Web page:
Continuing my series of tips to help you see the world through fresh eyes with the goal of developing a personal style, I’m going to talk about one of the most important elements to creating enduring images: delayed perception.
The gist of this technique is to render elements of an image so that a viewer doesn’t notice everything immediately, therefore delaying perception of the full meaning of the picture until it has been studied more closely. Another word for this principle is “emergence.” You may already notice that this is the antithesis of the tendency of many modern photographers in the digital age to maximize the visual impact of everything they possibly can: more contrast, more saturation, everything sharply focused (especially prevalent in HDR imagery). When everything in a picture screams for the viewer’s attention, nothing wins; looking at the image is visually exhausting.
In order to build this element of time into the experience of looking at a picture, we need to understand how human beings read a photo – literally what we notice first. The image of the woman in profile with her eyes closed demonstrates many of these elements: in order to take in an entire image, we tend to step back (depending on the size of the image) so our field of vision can take in the entire frame at once. Our fovea, the part of our eyes that sees sharp detail, only really works with what we’re looking directly at in a very narrow field of vision, so we tend to notice the center of the frame first – the part we’re looking straight at. The further away from center, the longer it usually takes us to scan and notice it. There are no hidden or delayed elements in this portrait; this is a very straightforward image.
What else attracts our attention? In a nutshell, lumosity, bright colors, sharp focus, larger object sizes, human forms, and patterns (repeated visual motifs – see my previous post on this topic). Once we know this about the human visual experience, we can delay perception of certain elements in a photo by employing the opposite of these qualities: darkness, desaturation, blur (through de-focusing or motion blur), smaller sizes, etc.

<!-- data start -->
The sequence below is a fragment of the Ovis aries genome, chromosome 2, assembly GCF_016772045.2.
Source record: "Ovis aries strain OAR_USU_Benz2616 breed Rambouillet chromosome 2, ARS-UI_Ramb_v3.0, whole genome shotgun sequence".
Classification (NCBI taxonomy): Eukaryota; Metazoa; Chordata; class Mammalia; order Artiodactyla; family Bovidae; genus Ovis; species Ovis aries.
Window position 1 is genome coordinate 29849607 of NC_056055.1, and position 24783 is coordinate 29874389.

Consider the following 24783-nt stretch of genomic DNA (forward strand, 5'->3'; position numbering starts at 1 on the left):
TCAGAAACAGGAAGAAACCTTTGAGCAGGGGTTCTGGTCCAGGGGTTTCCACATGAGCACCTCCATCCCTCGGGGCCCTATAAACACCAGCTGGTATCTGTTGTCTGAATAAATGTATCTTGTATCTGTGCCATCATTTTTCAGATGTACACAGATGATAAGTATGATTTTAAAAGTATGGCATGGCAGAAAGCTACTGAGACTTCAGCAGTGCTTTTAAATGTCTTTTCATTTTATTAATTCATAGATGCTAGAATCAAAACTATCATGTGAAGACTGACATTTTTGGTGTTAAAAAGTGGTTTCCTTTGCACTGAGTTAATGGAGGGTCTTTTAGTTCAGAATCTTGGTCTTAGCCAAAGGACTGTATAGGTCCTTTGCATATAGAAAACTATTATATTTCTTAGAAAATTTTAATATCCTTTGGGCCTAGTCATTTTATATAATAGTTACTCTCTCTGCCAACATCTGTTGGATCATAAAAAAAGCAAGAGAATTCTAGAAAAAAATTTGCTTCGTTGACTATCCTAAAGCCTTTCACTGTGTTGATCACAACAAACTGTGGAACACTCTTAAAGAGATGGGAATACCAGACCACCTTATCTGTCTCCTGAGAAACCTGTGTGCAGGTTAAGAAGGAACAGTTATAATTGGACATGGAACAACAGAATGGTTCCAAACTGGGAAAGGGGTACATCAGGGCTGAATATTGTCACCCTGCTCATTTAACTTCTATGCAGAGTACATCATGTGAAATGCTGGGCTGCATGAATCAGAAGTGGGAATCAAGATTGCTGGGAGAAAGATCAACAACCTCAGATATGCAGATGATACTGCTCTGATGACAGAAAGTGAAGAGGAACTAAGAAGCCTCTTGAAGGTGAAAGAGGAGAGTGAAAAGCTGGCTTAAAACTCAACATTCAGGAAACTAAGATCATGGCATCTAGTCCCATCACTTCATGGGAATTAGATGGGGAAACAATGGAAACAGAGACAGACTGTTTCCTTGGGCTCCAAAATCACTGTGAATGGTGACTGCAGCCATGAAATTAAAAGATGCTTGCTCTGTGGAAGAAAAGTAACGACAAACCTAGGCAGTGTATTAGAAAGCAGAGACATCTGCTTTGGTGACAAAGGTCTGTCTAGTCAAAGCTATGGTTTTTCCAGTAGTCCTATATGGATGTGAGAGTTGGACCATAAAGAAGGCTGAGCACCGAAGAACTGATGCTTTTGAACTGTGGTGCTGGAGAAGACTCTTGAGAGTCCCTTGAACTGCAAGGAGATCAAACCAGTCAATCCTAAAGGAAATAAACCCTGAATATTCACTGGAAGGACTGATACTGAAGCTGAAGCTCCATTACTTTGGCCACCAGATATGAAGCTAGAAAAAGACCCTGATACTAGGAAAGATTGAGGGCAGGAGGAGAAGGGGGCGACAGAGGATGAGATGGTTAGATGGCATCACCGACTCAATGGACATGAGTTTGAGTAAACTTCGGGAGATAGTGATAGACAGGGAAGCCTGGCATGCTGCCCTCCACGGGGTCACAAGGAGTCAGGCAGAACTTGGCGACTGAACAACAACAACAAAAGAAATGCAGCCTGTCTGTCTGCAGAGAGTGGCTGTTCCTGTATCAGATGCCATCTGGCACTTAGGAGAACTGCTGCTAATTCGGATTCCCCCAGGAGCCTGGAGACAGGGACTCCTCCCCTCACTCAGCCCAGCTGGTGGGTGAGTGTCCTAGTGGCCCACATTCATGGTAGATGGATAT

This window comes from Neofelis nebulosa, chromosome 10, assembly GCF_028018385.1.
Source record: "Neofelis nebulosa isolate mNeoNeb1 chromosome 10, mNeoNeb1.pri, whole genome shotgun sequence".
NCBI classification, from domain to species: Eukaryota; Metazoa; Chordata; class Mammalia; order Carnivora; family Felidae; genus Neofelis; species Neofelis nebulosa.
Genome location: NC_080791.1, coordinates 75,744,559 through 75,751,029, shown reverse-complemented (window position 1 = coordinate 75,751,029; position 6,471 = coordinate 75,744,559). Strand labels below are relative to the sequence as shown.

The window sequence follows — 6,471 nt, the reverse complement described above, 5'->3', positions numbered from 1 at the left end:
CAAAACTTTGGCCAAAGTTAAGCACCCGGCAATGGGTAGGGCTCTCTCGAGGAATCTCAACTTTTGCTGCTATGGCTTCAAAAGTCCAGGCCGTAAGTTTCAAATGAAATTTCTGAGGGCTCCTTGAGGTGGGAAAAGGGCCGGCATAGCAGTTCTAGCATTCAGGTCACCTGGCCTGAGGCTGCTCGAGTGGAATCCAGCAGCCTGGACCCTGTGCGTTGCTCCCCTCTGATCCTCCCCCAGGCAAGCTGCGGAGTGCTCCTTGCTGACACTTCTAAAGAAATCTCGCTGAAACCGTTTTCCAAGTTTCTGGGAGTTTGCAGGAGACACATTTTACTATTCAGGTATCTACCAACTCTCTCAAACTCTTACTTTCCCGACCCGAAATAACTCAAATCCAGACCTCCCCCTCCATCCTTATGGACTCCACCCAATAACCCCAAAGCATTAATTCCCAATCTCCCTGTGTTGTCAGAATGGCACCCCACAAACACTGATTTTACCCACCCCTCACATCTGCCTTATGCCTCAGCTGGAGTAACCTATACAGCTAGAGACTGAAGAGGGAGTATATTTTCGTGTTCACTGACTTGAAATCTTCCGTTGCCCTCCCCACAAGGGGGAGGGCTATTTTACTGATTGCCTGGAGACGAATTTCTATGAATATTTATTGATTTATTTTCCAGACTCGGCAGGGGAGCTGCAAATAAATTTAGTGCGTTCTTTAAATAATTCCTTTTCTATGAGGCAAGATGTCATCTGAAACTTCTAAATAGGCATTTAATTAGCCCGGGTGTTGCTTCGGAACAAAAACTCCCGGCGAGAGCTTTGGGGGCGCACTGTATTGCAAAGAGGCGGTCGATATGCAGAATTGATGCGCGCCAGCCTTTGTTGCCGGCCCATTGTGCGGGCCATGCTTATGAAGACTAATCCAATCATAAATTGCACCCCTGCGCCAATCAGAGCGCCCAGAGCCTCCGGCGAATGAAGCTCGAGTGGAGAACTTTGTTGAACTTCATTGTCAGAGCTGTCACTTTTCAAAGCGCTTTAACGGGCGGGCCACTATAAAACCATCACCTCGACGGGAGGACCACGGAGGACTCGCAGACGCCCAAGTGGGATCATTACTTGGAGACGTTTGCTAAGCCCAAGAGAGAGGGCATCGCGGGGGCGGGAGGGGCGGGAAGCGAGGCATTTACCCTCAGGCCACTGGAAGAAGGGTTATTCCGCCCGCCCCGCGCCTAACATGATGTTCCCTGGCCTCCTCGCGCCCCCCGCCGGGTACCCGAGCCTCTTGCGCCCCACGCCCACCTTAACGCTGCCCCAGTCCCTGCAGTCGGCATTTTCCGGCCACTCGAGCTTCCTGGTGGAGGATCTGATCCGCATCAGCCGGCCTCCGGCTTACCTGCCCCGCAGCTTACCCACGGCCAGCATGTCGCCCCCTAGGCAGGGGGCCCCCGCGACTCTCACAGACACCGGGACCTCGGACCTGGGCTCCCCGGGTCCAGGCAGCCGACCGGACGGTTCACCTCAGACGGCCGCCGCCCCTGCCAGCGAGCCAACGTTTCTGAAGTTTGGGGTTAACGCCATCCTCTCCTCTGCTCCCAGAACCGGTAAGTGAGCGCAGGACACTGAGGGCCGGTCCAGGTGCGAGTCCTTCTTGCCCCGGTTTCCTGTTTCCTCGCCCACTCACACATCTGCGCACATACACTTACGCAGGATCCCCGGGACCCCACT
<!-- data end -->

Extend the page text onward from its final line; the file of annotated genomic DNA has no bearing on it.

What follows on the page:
In terms of color, the most luminous colors (particularly the warm yellow-orange-red family) “pop” or stand out. Less luminous colors such as some blues or purples tend to recede. A great principle to remember is that the size of an object can be in inverse proportion to the luminosity of its color. I.e., small spots of bright colors like yellow or red work well in a sea of blue, but the inverse of that, not so much.
In the image of the man running in the industrial landscape, the building and street dominate the use of space in the frame, yet the saturated, complementary red of the man’s shorts keep us coming back to him. (Red is a motif in this image, splashed across the street as well.)
Luminosity: in the “Alpha Dog” image of the woman with the three dalmations, most viewers notice the dogs first. They are bright, their spotted pattern is distinctive and contrasty, and their faces are turned at least in profile to camera, whereas the woman’s face is hidden from us. But despite the fact that she is centered in the frame, most viewers don’t notice the paw prints in her sweater until later (most likely because they are dark and low in contrast), and then have that “aha” experience of “catching up” to everything the photographer is up to.